Risk factors

“I am going to prove, that you all are dead”.
Juan Gervas (famous doctor and author) once put it in a presentation. He was talking about a new guideline for heart failure. It defines four stages of heart failure. Stage A is for people without structural heart disease or symptoms of heart failure, but who are “at risk” for it. At the end he came back to his statement from the beginning: “Now you can see that you are all dead – but fortunately only stage A!”

There is a lot of truth in this joking. Is it really the worry for people that drive them to doctors? Or is it the sarcastic broadening of the narrow spectrum of patients by doctors who are more and more specialized and by this rising specialization have less and less patients? Or is it the seemingly moral free activity of pharmaceutical companies in search of new consumers for their products? Probably it is neither only this, nor only that. It is a danger we are all in. This is what we should keep in mind while thinking on the risks of being ill or having any major chronic illness. While the patient experiences illness and deserves a disease label, doctors, as newly proposed, would label a majority of these illnesses as MUS (medically unexplained symptoms).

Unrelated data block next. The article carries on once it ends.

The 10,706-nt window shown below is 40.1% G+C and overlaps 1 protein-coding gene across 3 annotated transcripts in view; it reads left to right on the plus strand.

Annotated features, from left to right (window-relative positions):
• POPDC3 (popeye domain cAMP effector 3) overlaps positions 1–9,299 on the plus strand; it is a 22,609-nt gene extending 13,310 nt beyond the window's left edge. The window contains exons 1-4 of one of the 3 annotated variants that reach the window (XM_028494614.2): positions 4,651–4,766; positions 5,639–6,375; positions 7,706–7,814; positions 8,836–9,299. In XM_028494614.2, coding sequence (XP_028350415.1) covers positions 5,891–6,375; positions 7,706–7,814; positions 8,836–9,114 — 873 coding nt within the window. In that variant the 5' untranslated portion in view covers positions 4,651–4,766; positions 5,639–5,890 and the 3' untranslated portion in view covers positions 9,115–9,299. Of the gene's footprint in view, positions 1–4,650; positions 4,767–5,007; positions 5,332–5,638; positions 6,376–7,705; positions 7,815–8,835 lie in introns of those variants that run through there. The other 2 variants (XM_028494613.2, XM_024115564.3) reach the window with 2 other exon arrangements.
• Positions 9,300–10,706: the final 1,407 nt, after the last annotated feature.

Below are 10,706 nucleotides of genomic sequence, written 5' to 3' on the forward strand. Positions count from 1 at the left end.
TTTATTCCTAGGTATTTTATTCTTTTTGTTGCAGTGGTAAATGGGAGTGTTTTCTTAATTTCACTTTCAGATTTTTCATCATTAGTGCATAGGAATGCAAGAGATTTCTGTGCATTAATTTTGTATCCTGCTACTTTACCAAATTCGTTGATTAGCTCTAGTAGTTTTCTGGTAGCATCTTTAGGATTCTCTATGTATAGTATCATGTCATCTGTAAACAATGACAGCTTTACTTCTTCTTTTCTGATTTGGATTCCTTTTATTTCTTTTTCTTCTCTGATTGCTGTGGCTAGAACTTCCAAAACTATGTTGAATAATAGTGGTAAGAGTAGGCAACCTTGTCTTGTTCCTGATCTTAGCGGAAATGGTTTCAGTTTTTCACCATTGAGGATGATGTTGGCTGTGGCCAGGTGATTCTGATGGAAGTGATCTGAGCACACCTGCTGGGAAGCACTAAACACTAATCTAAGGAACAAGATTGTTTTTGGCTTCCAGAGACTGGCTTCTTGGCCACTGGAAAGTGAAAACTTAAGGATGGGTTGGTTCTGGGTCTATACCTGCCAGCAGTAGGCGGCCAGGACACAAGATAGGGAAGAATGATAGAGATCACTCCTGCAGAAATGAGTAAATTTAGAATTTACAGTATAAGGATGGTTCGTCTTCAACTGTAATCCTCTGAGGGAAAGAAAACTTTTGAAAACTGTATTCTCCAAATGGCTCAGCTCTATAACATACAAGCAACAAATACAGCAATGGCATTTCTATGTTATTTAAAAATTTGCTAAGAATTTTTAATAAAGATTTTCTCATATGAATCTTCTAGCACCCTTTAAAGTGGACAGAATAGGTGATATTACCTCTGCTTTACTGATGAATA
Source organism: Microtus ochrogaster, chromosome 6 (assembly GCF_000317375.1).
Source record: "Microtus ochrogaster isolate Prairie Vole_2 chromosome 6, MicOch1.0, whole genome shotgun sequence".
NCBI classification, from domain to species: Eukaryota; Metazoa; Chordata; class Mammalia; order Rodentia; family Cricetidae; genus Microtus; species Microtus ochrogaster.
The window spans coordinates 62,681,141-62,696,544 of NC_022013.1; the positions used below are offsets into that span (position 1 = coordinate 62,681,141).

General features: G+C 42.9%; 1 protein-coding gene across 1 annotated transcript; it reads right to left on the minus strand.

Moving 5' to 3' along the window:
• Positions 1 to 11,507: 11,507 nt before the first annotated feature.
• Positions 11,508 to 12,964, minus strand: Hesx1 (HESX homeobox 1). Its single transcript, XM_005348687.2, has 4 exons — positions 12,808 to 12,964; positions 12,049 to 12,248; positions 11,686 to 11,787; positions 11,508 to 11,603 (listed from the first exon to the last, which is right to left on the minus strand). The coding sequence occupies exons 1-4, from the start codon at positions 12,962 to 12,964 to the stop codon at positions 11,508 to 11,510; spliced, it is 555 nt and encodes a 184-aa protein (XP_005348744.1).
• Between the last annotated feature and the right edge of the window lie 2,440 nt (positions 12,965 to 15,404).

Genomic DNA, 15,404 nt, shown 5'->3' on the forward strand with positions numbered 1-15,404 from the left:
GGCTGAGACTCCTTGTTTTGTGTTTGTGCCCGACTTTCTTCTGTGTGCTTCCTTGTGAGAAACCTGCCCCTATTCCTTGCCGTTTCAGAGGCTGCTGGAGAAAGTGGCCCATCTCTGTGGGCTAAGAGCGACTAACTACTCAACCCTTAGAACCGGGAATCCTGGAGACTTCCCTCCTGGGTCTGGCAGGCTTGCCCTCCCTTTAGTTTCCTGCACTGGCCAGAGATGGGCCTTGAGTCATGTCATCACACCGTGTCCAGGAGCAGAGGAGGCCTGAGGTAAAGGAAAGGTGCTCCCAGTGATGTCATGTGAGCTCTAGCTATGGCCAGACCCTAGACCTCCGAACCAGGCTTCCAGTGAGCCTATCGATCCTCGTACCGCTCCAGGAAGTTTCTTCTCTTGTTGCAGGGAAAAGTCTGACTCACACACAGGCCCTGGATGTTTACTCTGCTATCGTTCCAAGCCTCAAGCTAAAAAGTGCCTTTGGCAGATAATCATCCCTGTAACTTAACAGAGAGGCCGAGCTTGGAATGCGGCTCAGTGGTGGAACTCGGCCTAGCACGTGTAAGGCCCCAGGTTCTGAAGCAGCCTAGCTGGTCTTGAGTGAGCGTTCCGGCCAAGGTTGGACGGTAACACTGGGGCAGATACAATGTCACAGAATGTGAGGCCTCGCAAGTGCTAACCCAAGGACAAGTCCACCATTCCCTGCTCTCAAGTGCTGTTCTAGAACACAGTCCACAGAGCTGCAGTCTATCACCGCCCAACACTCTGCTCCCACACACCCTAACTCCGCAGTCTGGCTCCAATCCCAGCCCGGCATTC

All these symptoms and illnesses widely open up the doors for endless diagnostic procedures. Most of them will have normal results, but many will have borderline or false positive results. The consequences are endless further diagnostic tests and prescriptions of never proven therapies with well-known side-effects.

Much has been learned about the importance of risk factors being relative. Say for an example, the majority of men over 80 will have prostate cancer. Only few of them will die from it.

In fact the media, the pharmaceutical industry, politicians and the medical professions in a weird mixture of best intentions and economic profit have the potential to create doubt and worries about even the most robust health of the people. Moreover, after some age people start saying, “You know, I was always in good health but I feel I am coming to a certain age now and my wife said that I should start to do something to stay healthy”. The human mind seems to be more open to action, even if it turns out to be useless or even harmful, than to no action or a ‘wait and see’ approach. This can turn into absurdities such as women continuing to have Pap-smears in 69% of cases after having had a complete hysterectomy (removal of uterus) in the US.

The feeling of being ill does not necessarily meet the doctor’s judgment that there is a disease present. To understand the risk factors is quite essential. At the same time, it is highly recommended to evaluate its relative value in your case.